Partnership Health director eases county’s concerns over Liberty University med students
Taking a rare pause from business as usual, Missoula County commissioners on Tuesday summoned the director of Partnership Health Center to seek more information about a team of medical students expected to arrive from Liberty University.
In particular, Commissioner Josh Slotnick asked if the students would “proselytize” on the job or deny treatment based upon religious values perceived to be affiliated with the private evangelical Christian school in Lynchburg, Virginia.
“I'm no expert on Liberty University, and I'm not pretending to be an expert on Liberty University,” Slotnick said. “It's just by reputation. It's not like the University of North Dakota or Mississippi State or something. It's a specialized private school built upon one type of religion and I'm nervous about that.”
The issue surfaced during what's typically a mundane agenda item – approving a clinical training agreement with medical students attending from an outside institution. Partnership Health Center has done so dozens of times and always with little discussion.
But Slotnick took note of Liberty University, saying the school's religious foundation and history should be questioned as a best fit for the Missoula medical facility and the patients who turn to it for care.
“There's been a lot of controversy out there about national health care providers not wanting to speak about specific health issues if those things conflict with their personal values,” Slotnick said.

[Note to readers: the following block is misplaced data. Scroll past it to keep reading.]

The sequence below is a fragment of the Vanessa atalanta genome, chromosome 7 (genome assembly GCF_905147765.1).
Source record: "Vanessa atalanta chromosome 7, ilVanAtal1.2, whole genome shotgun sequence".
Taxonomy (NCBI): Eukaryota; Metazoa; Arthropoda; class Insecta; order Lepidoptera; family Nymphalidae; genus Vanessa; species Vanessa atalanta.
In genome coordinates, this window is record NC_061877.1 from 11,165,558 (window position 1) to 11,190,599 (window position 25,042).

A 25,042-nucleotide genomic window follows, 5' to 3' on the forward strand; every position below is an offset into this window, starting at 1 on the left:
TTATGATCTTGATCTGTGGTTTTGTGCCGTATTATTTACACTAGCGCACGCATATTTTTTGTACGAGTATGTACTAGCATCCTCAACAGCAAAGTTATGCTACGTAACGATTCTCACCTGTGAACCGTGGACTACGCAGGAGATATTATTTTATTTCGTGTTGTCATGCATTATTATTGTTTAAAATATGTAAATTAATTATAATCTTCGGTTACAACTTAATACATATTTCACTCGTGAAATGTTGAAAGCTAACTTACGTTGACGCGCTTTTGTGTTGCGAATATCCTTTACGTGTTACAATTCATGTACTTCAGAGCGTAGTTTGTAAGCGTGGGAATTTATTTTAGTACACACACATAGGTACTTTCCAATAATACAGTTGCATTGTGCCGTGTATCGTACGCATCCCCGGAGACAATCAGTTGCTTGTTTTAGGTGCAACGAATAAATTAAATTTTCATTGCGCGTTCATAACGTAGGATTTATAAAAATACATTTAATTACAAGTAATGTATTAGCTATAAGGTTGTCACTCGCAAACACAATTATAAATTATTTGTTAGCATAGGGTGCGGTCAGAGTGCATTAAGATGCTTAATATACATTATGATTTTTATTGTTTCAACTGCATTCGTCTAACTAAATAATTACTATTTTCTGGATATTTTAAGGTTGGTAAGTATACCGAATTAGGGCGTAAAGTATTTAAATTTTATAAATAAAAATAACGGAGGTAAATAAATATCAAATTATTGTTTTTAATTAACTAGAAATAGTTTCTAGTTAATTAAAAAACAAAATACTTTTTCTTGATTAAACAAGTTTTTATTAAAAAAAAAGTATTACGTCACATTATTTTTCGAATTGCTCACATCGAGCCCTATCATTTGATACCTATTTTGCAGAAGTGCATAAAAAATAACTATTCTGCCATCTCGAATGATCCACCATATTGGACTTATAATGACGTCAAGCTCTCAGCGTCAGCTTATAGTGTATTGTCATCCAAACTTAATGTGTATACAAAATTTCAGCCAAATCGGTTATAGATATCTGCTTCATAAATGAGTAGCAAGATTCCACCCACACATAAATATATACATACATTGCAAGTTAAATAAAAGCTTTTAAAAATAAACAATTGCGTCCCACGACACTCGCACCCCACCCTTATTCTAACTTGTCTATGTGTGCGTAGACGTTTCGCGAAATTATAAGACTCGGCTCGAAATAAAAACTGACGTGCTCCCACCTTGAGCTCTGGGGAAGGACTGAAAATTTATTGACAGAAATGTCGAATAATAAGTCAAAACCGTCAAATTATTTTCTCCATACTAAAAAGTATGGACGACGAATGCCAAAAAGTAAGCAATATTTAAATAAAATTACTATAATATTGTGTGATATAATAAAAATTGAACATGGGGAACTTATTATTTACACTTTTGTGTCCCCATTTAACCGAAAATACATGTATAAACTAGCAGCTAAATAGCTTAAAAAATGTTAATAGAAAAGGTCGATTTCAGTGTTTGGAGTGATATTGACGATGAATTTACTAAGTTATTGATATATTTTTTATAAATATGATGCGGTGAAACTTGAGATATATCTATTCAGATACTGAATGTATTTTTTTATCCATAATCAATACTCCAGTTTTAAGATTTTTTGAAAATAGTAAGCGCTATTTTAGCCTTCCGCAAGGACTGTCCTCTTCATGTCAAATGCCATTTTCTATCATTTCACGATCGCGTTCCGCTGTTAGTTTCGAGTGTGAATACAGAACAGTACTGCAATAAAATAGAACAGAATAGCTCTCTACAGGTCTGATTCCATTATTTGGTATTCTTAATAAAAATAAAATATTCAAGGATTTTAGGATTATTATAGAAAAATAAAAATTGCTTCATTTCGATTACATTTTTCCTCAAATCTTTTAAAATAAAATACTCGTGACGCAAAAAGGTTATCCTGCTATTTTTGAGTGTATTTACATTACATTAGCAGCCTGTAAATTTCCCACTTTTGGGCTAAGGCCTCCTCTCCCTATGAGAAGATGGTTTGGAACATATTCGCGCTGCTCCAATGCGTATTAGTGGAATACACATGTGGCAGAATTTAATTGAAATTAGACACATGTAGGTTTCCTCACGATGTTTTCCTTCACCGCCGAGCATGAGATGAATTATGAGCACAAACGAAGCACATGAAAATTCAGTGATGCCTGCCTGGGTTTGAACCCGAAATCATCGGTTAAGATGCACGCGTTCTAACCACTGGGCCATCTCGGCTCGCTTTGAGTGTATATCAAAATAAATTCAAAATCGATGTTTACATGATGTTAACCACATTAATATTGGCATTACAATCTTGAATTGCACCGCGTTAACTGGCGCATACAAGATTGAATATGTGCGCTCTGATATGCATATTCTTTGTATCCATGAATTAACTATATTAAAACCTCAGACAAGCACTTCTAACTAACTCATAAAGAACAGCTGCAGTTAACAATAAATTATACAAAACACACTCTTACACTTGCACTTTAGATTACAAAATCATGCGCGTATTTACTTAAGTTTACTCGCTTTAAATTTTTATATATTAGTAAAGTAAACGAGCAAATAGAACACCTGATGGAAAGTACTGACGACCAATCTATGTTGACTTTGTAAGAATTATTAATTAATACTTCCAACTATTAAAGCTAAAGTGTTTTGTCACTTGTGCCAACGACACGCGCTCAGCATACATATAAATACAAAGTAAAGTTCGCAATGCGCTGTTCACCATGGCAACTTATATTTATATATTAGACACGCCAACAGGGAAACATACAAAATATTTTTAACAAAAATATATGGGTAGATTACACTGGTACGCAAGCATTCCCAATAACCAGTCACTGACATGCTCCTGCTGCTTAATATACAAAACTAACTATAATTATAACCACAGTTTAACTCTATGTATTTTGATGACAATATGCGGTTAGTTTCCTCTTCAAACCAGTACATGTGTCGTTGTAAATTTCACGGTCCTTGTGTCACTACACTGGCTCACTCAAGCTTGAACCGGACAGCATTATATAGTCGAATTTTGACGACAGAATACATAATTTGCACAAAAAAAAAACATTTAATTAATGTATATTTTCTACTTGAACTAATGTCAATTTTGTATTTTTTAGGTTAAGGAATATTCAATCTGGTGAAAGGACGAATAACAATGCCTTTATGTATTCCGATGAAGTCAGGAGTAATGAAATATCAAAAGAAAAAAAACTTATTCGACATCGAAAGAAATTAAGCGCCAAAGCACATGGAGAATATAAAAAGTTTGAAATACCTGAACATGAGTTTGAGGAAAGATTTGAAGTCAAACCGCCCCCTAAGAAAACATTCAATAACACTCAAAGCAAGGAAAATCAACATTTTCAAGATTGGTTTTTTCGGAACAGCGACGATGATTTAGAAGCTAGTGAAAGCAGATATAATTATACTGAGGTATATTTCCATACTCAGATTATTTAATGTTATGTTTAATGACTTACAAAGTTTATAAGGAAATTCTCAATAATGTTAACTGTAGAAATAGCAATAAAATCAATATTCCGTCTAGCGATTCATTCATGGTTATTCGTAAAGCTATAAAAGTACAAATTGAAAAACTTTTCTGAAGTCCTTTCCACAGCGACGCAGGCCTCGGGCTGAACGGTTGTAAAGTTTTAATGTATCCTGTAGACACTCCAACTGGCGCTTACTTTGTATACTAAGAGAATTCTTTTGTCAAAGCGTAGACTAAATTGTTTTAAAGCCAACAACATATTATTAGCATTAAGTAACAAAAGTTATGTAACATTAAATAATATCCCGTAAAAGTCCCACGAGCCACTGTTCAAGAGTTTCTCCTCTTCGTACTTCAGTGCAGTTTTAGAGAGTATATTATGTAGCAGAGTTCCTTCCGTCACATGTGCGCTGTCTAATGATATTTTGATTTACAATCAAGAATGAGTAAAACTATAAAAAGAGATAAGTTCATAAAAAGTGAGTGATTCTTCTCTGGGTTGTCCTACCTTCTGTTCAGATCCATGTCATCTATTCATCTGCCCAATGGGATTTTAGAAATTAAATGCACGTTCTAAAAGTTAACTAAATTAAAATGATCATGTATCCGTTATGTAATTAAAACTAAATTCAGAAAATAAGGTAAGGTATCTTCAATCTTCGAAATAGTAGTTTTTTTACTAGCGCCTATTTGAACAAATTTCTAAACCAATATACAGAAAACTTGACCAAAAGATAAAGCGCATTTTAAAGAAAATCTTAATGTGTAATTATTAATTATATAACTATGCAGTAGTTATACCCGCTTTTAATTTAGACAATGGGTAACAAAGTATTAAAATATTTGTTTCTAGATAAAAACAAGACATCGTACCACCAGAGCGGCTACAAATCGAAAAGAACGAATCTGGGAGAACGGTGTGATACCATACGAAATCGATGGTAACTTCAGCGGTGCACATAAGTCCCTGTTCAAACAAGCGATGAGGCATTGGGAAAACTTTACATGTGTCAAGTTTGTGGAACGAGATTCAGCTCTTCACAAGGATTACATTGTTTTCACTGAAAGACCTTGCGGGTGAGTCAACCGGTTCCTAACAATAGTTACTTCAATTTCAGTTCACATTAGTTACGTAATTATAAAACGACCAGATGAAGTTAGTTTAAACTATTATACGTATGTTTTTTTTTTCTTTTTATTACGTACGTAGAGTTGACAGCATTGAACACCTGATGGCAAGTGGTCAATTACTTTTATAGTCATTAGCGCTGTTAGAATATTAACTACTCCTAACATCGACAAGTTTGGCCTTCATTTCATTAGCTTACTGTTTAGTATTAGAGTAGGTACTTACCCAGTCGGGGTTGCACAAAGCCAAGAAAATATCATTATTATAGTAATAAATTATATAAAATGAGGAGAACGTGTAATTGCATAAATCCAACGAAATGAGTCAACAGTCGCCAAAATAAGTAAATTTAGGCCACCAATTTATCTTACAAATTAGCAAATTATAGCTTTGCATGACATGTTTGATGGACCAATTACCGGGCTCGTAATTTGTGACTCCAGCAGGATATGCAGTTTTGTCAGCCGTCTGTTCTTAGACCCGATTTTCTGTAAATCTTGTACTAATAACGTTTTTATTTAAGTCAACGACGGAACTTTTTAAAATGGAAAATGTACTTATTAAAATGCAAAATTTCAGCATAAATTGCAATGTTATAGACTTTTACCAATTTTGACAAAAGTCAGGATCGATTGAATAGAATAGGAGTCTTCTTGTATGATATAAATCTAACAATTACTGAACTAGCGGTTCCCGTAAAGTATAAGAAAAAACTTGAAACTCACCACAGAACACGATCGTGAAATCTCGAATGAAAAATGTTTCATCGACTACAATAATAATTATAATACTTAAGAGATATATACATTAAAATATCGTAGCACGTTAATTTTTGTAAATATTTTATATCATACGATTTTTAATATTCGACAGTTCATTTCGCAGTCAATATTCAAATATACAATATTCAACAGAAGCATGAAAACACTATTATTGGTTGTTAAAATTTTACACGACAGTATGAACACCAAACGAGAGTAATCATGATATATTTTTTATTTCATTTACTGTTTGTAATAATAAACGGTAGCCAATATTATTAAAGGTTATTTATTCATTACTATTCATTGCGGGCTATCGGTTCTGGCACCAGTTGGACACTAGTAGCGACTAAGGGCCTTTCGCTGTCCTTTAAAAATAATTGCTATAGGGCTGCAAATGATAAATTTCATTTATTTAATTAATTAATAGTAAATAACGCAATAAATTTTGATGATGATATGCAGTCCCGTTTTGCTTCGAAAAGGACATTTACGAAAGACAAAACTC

“Given the reputation of Liberty University, we could be potentially asking people to put themselves in a position they don't want to be in that would have an adverse effect on those who walk through the door at Partnership and the people who made the trek from Liberty University here to work.”
After being called to the meeting, Partnership executive director Lauri Francis noted the health center's history of working with medical students, and the agreements it has in place to ensure all patients receive care.
“Certainly there are some providers who aren't comfortable with certain things,” Francis said. “The agreement within any health center is that if we chose to hire people, their discomfort is fine, but they can't use their personal biases to influence care.”
Partnership Health Center is a federally qualified facility and receives federal funding. As such, Francis said, federal rules already dictate what services it can and cannot provide.
“We have requirements as to what we can and can't talk about,” Francis said. “We're actually not able to provide certain services with federal dollars, so we don't do any abortion services, but we do provide counseling regarding any options and how to access those options.”
Francis added that if a provider can't meet a patient's needs without judgment, the patient is moved to a different provider.
“It's actually something we deal with all the time,” she said. “And with medical students, they're really just shadowing. We have students from all over the country, and they each come with their lived experience. We're pretty clear with our mission vision and the way we approach patient care.”